The Moore plantation belong to Master Jim Moore, in Moore, South Carolina. The Moores had own the same plantation and the same [slaves] and their children for years back. African Slave Trade - Africa for Kids. Over a period of about 400 years, about 10-15 million African people were kidnapped and sold into slavery.
These people were packed onto to crowded ships, and brought to the New World, the Americans, as a source of free labor. People were traded for goods. Slavery in the United States. The slave market in Atlanta, Georgia, 1864 (Library of Congress) When the North American continent was first colonized by Europeans, the land was vast, the work was harsh, and there was a severe shortage of labor.
Men and women were needed to work the land. White bond servants, paying their passage across the ocean from Europe through indentured labor, eased but did not solve the problem. Kid's Biography: Martin Luther King, Jr. History >> Biography >> Civil Rights for Kids Martin Luther King at the March on Washingtonby Unknown Occupation: Civil Rights Leader Born: January 15, 1929 in Atlanta, GA Died: April 4, 1968 in Memphis, TN Best known for: Advancing the Civil Rights Movement and his "I Have a Dream" speechBiography: Martin Luther King, Jr. was a civil rights activist in the 1950s and 1960s.
Overview. What does "civil rights" mean? Civil rights are basic rights that every citizen has under the laws of the government. In the United States the civil rights of each individual citizen are protected by the Constitution. Rosa Parks - KIDS DISCOVER. Rosa Parks had endured prejudice, bigotry, and injustice all her life. She knew this was unfair and unjust. What made it worse was that there were laws that supported the unjust treatment of black people. The police and government did not treat everyone equally. Biography for Kids: Ruby Bridges.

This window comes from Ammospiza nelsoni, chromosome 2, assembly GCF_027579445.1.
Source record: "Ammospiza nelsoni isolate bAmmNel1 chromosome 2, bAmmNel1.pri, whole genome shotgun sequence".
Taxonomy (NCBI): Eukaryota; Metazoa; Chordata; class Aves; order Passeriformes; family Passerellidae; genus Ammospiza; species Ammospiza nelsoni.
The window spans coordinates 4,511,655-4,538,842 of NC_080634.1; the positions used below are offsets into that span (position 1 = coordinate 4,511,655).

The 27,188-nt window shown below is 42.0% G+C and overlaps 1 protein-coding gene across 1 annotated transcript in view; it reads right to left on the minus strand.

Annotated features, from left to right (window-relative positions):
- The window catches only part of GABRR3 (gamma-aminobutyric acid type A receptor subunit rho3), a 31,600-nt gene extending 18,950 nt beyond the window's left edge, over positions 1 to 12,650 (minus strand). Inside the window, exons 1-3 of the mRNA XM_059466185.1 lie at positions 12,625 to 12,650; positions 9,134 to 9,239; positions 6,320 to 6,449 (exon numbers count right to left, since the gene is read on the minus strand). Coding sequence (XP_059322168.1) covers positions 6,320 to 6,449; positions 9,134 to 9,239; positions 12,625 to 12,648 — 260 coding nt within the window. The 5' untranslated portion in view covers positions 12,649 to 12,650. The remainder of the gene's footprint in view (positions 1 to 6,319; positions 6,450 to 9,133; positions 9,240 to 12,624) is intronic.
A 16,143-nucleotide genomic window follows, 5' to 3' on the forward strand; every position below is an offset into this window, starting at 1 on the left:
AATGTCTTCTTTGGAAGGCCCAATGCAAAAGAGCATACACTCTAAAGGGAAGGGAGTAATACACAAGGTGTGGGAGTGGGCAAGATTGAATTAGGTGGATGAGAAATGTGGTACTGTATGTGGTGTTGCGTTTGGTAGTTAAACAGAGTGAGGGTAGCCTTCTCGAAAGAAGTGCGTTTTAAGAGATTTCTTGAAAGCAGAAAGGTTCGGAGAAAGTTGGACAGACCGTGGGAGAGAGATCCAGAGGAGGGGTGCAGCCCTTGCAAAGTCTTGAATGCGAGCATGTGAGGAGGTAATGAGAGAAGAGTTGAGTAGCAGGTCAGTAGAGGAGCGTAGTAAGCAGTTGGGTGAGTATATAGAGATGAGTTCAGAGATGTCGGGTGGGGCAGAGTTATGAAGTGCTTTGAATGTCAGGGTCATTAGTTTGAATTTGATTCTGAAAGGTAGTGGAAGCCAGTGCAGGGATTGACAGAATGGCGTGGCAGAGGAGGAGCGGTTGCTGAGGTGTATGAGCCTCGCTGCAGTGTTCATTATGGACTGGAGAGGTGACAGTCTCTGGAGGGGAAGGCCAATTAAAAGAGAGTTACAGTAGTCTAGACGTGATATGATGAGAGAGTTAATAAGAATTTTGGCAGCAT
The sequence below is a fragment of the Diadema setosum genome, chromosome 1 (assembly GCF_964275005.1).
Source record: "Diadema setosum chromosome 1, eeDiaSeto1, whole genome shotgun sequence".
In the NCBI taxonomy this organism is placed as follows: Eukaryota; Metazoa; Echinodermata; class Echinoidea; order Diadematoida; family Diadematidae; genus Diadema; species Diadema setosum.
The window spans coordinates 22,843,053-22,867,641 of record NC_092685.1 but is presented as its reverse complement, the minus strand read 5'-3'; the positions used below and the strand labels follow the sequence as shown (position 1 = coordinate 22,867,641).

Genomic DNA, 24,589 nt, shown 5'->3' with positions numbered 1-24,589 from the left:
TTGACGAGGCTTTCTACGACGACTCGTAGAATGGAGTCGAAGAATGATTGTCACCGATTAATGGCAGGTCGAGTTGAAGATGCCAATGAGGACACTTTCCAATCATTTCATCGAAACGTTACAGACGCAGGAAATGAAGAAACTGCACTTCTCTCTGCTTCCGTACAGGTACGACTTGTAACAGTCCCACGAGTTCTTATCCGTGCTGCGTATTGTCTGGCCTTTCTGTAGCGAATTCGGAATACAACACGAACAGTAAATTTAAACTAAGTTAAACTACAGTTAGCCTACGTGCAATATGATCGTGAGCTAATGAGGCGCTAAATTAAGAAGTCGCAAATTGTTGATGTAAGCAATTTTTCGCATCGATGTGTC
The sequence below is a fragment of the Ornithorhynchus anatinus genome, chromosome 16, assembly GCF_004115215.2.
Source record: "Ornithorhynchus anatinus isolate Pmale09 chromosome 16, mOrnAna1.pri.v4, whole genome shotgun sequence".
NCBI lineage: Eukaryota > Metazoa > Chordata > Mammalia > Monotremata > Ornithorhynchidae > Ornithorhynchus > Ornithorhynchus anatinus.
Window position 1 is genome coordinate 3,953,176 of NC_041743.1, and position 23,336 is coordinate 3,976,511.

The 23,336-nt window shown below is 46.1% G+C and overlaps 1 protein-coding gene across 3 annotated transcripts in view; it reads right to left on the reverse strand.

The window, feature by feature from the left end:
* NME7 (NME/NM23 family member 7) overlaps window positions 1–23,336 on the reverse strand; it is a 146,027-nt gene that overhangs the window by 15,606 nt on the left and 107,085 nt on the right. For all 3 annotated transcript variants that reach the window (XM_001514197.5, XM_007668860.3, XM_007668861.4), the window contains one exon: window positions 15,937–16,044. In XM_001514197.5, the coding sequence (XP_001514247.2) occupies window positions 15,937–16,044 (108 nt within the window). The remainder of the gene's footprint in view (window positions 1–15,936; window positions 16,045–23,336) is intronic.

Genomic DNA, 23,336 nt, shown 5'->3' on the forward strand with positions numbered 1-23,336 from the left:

History >> Biography >> Civil Rights for Kids Occupation: Civil Rights Activist Born: September 8, 1954 in Tylertown, Mississippi Best known for: First African-American student to attend an all-white elementary school in the South Biography: Where did Ruby Bridges grow up? Ruby Bridges grew up on a small farm in Tylertown, Mississippi. History of Civil Rights movement, 4th grade Lesson Intro.
African-American Civil Rights Movement. History >> Civil Rights for Kids March on Washington Aug 28, 1963from the United States Information Agency The African-American Civil Rights Movement was an ongoing fight for racial equality that took place for over 100 years after the Civil War. Leaders such as Martin Luther King, Jr., Booker T. Civil Rights Act of 1964.
History >> Civil Rights for Kids The Civil Rights Act of 1964 was one of the most important civil rights laws in the history of the United States. It outlawed discrimination, ended racial segregation, and protected the voting rights of minorities and women. President Lyndon Johnson signing the law Background. March on Washington. Jim Crow Laws. Birmingham Campaign.
Little Rock Nine. Montgomery Bus Boycott. Kid's Biography: Martin Luther King, Jr. Rosa Parks - KIDS DISCOVER. US History 1920-1990 (Racism) - Questions. US History 1920-1990 (Racism) WGBH American Experience . Freedom Riders . People . Stokely Carmichael. 'Still a city of slaves' – Selma, in the words of those who live there. Selma The Bridge To The Ballot. History of the Civil Rights Movement. Civil Rights and the 1950s: Crash Course US History #39.